Serves as senior advisor to the President on international affairs, chairs the National Security Council and oversees the National Security Staff.
Ambassador John Bolton has a long career of service in Republican Administrations, having served as Ambassador to the United Nations and Under Secretary of State for Arms Control and International Security and Assistant Attorney General under President George W. Bush, Assistant Secretary of State for International Organization Affairs under President George H.W. Bush, and General Counsel and Assistant Administrator for Program and Policy Coordination at USAID under President Reagan.
Bolton advised Mitt Romney in the 2012 election and served as an informal advisor to the Trump campaign in 2016. After the election, President-elect Trump suggested Bolton was being considered for the position of Secretary of State and also considered nominating him as Deputy Secretary of State, although some speculated that he would face similar difficulties in being confirmed by the Senate as he did in 2006 as UN Ambassador, which required a recess appointment. Bolton has been a long-time senior fellow at the American Enterprise Institute and a frequent commentator on FOX News.
Known as a military hawk, Bolton was a strong supporter of the war in Iraq in 2003 and in recent years, he has repeatedly called for military force over diplomacy against Iran and North Korea. As Undersecretary for Arms Control under President George W. Bush, he supported the U.S. withdrawal from the Anti-Ballistic Missile Treaty and was a critic of the 1994 arms agreement with North Korea.
Bolton’s foreign policy views have left him with vocal supporters and detractors. Senator Lindsey Graham responded to the nomination, saying “Selecting John Bolton as National Security Advisor is good news for America’s allies and bad news for America’s enemies,” while Senator Chris Coons warned, “Ambassador Bolton’s stated positions on today’s major issues, most notably North Korea’s and Iran’s nuclear programs, are overly aggressive at best and downright dangerous at worst.” Council on Foreign Relations President Richard Haass highlighted a tension with President Trump, suggesting, “John Bolton’s combative unilateralism, anti-institutionalism and propensity to advocate for military intervention meshes well with America First. What it does not mesh well with is Making America Great Again. Sooner rather than later Donald Trump will have to choose.”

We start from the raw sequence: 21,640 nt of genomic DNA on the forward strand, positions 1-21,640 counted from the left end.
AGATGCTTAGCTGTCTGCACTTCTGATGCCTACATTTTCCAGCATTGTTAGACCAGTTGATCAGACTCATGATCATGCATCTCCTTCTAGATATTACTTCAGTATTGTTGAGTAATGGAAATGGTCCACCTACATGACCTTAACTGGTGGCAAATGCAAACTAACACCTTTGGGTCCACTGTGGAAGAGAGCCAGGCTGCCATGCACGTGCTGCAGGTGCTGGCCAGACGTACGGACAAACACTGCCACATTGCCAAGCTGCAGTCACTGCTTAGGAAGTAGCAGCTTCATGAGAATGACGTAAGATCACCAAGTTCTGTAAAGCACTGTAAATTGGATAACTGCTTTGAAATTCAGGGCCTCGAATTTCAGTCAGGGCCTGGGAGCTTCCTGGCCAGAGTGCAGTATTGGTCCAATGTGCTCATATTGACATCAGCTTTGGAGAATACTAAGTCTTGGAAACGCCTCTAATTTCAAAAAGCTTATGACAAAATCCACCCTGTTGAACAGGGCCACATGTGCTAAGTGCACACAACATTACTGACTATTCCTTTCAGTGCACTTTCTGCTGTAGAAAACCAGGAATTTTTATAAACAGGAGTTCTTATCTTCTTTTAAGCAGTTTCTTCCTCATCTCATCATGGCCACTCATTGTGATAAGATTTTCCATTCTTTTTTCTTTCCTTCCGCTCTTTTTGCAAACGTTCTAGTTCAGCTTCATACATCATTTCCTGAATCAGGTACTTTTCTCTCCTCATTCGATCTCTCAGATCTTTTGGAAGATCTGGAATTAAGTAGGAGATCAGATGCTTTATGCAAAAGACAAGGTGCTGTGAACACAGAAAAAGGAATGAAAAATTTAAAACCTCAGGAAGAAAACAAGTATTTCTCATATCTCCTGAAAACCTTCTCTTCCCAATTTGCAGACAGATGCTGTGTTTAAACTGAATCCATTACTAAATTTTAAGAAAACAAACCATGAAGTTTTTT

Bolton is known as a long-standing critic of multilateral institutions, saying “While the UN system performs many beneficial activities through the specialized agencies and by providing humanitarian assistance, the UN’s political decision-making bodies function no better today than during the Cold War on the major global issues.” He has called for privatizing the multilateral development banks “with the possible exception of the one for Africa,” suggesting that “US taxpayers are compelled to provide subsidized interest rates for loans by international development banks that benefit foreign competitors.”
Bolton said in an interview at AEI several years ago, “foreign aid can certainly contribute to advancing American national interests around the world, but only if it designed and implemented with those interests in mind.” He has criticized the view that the U.S. should be driven by what he calls an “abstract obligation to engage in ‘nation building’ or international welfare.”
Bolton believes that UN votes should be considered when determining U.S. foreign assistance: “I’ve been of the view that votes in the United Nations should cost people, cost countries that vote against us, and I think while others have agreed with it, we never really have. I think in the general assembly in many U.N. bodies the membership simply doesn’t pay attention to the American position unless they think there is money on the line.”
He has proposed re-directing foreign assistance from multilateral to bilateral programs, saying “Especially in times of great budgetary stringency, we should redirect our assistance away from multilateral programs, such as the World Bank, the regional development banks and the United Nations, toward bilateral programs, both military and economic. We should focus particularly on countries that support our efforts against the proliferation of weapons of mass destruction and international terrorism.”
Bolton has acknowledged the complexities of America’s interests when talking about aid to Pakistan, saying on Fox News just last year: “There are few recipients of foreign aid that attract more opposition in Congress than Pakistan,” but “We’ve got interests around the world that need protecting. It would be a mistake to think you can just eliminate it and not have an adverse effect on America’s interests in the world.”